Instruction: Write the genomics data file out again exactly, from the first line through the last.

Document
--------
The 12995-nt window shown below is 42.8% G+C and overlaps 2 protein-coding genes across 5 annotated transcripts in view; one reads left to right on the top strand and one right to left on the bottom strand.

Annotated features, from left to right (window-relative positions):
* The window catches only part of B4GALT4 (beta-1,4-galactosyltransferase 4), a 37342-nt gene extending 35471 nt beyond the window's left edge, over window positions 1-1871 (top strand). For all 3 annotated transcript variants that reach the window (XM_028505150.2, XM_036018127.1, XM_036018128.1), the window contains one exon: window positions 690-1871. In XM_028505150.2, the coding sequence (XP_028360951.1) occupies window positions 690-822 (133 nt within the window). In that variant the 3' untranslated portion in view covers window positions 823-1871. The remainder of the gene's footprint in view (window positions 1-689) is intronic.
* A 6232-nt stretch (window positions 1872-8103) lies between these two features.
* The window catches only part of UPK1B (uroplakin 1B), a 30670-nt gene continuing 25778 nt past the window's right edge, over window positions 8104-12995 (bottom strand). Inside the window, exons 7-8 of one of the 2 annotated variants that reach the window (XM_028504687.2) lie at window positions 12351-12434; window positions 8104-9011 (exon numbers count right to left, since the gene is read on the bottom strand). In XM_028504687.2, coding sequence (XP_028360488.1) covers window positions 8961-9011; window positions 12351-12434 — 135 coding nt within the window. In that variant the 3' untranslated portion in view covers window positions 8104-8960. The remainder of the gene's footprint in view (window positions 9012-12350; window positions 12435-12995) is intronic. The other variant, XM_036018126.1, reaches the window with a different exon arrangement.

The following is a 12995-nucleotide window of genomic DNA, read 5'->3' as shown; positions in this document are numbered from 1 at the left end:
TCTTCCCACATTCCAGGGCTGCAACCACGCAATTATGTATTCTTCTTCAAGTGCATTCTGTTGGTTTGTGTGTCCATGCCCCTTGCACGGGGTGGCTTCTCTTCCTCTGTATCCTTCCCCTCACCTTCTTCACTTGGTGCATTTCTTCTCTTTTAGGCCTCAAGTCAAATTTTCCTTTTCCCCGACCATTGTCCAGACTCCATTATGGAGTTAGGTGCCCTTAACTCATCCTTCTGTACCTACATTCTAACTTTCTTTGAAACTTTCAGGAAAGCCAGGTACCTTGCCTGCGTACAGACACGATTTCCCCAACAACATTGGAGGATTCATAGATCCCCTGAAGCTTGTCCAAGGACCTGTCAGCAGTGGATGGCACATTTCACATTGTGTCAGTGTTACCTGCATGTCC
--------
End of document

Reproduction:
The 12995-nt window shown below is 42.8% G+C and overlaps 2 protein-coding genes across 5 annotated transcripts in view; one reads left to right on the top strand and one right to left on the bottom strand.

Annotated features, from left to right (window-relative positions):
* The window catches only part of B4GALT4 (beta-1,4-galactosyltransferase 4), a 37342-nt gene extending 35471 nt beyond the window's left edge, over window positions 1-1871 (top strand). For all 3 annotated transcript variants that reach the window (XM_028505150.2, XM_036018127.1, XM_036018128.1), the window contains one exon: window positions 690-1871. In XM_028505150.2, the coding sequence (XP_028360951.1) occupies window positions 690-822 (133 nt within the window). In that variant the 3' untranslated portion in view covers window positions 823-1871. The remainder of the gene's footprint in view (window positions 1-689) is intronic.
* A 6232-nt stretch (window positions 1872-8103) lies between these two features.
* The window catches only part of UPK1B (uroplakin 1B), a 30670-nt gene continuing 25778 nt past the window's right edge, over window positions 8104-12995 (bottom strand). Inside the window, exons 7-8 of one of the 2 annotated variants that reach the window (XM_028504687.2) lie at window positions 12351-12434; window positions 8104-9011 (exon numbers count right to left, since the gene is read on the bottom strand). In XM_028504687.2, coding sequence (XP_028360488.1) covers window positions 8961-9011; window positions 12351-12434 — 135 coding nt within the window. In that variant the 3' untranslated portion in view covers window positions 8104-8960. The remainder of the gene's footprint in view (window positions 9012-12350; window positions 12435-12995) is intronic. The other variant, XM_036018126.1, reaches the window with a different exon arrangement.

The following is a 12995-nucleotide window of genomic DNA, read 5'->3' as shown; positions in this document are numbered from 1 at the left end:
TCTTCCCACATTCCAGGGCTGCAACCACGCAATTATGTATTCTTCTTCAAGTGCATTCTGTTGGTTTGTGTGTCCATGCCCCTTGCACGGGGTGGCTTCTCTTCCTCTGTATCCTTCCCCTCACCTTCTTCACTTGGTGCATTTCTTCTCTTTTAGGCCTCAAGTCAAATTTTCCTTTTCCCCGACCATTGTCCAGACTCCATTATGGAGTTAGGTGCCCTTAACTCATCCTTCTGTACCTACATTCTAACTTTCTTTGAAACTTTCAGGAAAGCCAGGTACCTTGCCTGCGTACAGACACGATTTCCCCAACAACATTGGAGGATTCATAGATCCCCTGAAGCTTGTCCAAGGACCTGTCAGCAGTGGATGGCACATTTCACATTGTGTCAGTGTTACCTGCATGTCC